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Angels, who behold the face of our Father who is in heaven, obtain more enlarged views of the manifold wisdom of God by the displays which the redemption of sinners has occasioned. Ephesians iii. 10. This subject they willingly contemplate with profound meditation, and no doubt obtain also an increase of happiness from their enlarged views of the divine glory manifested in the mystery of redeeming love. i Peter i. 12.
With what astonishment, then, should the believer in Christ reflect on the means required and employed to deliver him from the curse of the law, and to bring him into a state of favour with God. What gratitude should possess his inmost soul for these benefits ; and how ardently should he desire to glorify the Saviour of the world by the most steady and active obedience.
MEANS OF PROMOTING
AMONG the methods which have been devised by those who are friends to the Ecclesiastical Establishment in this kingdom, for increasing the congregations in our churches, there is one which has not received all the attention that it deserves ; though it is the most ancient and obvious of all the methods proposed. I mean that of interesting the laity in the erection of churches and chapels.
Those who prefer the dissenting mode of worship, usually find little difficulty in procuring a convenient place of meeting, wher
ever a congregation can be obtained; while the friends of the Establishment are surrounded with difficulties in their attempts to increase the number of churches, how deficient soever the existing number may be to accommodate the people.
In order to procure a dissenting place of worship, nothing more is necessary than the union of a few opulent persons, who are of ability to purchase a small plot of ground, and erect a convenient building. Even the numerous, though small, contributions of the poor class are often sufficient for this purpose.
If the laity are desirous of retaining in their own hands the presentation to the church which they are proposing to erect, an Act of Parliament becomes necessary, which cannot be obtained without a considerable expense, besides the consent of the diocesan, the patron, and incumbent of the parish church.
Why the consent of any of these parties should be required to the erection of a new church, provided no injury is thereby done to any of them, I have yet to learn.
The plan, which it is the design of this paper to propose, is as follows: that an Act of Parliament should be passed for the purpose of enabling any individual, or body of men, who shall severally or conjointly build and endow a new church, to hold the perpetual presentation thereof, after it has been consecrated by the Bishop. That in such churches the minister shall be restrained to the service of the common prayers, together with sermons, and the administration of the Lord's Supper ; or if any advantage should accrue to the public from the permission of funerals, the accustomed fees should be paid to the ancient church or chapel, as if no such new church existed.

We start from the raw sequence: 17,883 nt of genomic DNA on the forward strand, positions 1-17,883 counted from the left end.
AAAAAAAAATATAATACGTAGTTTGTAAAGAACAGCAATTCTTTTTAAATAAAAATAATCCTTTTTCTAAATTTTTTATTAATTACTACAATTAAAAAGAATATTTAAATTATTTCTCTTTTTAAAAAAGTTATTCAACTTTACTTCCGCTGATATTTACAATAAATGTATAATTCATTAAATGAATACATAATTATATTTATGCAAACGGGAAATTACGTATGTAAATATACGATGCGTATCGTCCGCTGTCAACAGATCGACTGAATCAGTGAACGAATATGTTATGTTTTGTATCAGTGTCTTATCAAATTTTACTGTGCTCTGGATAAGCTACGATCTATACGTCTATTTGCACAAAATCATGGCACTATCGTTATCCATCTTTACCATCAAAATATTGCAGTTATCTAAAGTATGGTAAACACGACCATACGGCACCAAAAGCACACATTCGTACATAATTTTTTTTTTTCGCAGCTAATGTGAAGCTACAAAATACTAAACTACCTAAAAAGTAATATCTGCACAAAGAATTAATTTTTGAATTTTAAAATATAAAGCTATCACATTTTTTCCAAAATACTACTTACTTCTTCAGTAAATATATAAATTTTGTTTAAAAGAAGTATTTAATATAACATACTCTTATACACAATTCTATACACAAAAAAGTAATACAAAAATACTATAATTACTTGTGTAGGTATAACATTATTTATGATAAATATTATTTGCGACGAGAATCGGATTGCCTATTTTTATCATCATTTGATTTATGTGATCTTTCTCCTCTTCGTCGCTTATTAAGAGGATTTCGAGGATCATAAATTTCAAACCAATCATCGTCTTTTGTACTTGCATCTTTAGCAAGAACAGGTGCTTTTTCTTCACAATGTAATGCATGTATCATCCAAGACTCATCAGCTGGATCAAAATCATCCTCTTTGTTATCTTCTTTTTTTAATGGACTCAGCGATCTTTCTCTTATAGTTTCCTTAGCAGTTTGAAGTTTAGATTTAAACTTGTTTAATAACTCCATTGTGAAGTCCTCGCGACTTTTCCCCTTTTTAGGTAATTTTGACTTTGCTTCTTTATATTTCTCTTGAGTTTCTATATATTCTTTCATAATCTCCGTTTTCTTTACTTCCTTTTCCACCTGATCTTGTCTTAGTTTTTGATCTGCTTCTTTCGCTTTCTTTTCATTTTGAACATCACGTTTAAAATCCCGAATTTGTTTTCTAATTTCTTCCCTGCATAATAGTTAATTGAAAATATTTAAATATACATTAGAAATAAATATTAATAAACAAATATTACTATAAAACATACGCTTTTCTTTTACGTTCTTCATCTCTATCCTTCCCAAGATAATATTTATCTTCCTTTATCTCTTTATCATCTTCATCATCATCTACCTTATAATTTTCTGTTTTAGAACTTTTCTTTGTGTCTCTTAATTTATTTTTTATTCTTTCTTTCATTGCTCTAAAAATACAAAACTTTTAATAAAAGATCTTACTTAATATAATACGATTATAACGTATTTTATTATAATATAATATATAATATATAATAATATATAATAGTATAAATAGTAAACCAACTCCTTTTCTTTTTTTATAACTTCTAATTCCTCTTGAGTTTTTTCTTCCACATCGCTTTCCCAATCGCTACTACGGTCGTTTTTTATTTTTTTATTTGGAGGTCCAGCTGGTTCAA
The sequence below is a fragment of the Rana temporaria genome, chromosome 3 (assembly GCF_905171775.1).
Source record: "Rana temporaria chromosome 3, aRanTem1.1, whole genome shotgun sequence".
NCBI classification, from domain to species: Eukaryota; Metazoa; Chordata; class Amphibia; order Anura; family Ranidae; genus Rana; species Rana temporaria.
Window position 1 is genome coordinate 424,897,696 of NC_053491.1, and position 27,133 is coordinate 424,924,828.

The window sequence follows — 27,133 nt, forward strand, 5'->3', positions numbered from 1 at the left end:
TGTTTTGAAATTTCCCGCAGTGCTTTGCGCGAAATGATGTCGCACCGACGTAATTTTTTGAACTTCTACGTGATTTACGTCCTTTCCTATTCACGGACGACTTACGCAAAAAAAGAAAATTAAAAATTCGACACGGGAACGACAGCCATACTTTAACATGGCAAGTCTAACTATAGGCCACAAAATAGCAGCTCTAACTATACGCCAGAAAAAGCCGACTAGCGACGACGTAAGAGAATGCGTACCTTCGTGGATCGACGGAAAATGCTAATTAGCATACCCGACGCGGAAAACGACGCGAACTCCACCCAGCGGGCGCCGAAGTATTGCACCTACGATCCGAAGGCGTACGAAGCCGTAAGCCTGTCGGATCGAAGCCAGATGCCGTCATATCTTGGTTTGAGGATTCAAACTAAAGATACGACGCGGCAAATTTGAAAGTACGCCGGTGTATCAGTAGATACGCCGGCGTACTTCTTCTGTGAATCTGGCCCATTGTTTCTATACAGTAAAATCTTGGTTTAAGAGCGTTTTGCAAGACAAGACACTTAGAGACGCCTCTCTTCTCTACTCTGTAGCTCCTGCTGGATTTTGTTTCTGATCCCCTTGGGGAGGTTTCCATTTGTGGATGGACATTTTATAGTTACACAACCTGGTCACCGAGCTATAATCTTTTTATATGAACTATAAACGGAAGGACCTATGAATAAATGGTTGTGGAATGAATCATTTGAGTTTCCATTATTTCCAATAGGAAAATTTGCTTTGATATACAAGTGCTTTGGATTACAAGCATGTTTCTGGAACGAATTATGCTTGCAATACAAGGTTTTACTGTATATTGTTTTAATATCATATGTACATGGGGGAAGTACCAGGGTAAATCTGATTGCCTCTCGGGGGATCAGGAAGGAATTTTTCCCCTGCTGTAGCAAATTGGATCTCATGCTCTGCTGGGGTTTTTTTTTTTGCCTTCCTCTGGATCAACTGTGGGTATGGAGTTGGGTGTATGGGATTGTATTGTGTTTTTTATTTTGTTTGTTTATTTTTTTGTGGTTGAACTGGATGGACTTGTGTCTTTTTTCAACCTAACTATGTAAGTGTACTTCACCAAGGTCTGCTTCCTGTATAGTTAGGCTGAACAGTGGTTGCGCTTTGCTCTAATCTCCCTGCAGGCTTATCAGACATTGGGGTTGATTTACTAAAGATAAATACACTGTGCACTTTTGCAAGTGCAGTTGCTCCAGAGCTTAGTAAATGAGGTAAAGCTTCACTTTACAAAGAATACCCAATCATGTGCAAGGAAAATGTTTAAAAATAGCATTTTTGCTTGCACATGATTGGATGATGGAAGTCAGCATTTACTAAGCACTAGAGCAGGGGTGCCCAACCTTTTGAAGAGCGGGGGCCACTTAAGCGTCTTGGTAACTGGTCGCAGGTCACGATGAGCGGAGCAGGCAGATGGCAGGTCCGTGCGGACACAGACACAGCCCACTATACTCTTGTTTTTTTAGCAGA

To such a plan as this, I can conceive no reasonable objection. Such new church would be under the jurisdiction of the Bishop in the same manner as any other church. The patronage of the parish church would not be injured, because nothing would be taken from the patron. The incumbent of the parish church, or perpetual curacy, would suffer no diminution of his temporalities, since these would remain the same as before.
No clergyman could be minister of the new church without having been twice submitted to the examination of the Bishop, and having twice received his approbation; as the minister must have taken priest's orders.
This method of promoting the interests of the Establishment can afford no injury, nor give any offence, to other societies of Chris
tians. It leaves to them the full enjoyment of all the privileges which they have by law, and therefore obviates all just cause of complaint.
The antiquity of the method which I have proposed, will appear from the following short history of the Christian Church, which I have extracted from a work entitled “ Pluralities indefensible.”
“ Austin, attended with several inferior clergy, came into England, to preach the gospel, in the time of the Saxon Heptarchy.”
“ Ethelbert, King of Kent, gave to him ample possessions for the maintenance of himself and his clergy. A church was built for him at Canterbury, in which he might fix his chair; and houses appointed wherein himself and clergy might dwell in common.” page 10.
“ In this manner cathedral churches were founded and endowed by other Saxon Kings, for the general good of the several dioceses, that is, of their several kingdoms. For in the first foundation of bishopricks among the Saxons, the dioceses had the same limits with the kingdoms, and so they continue at this day, as many of them as have not yet been subdivided.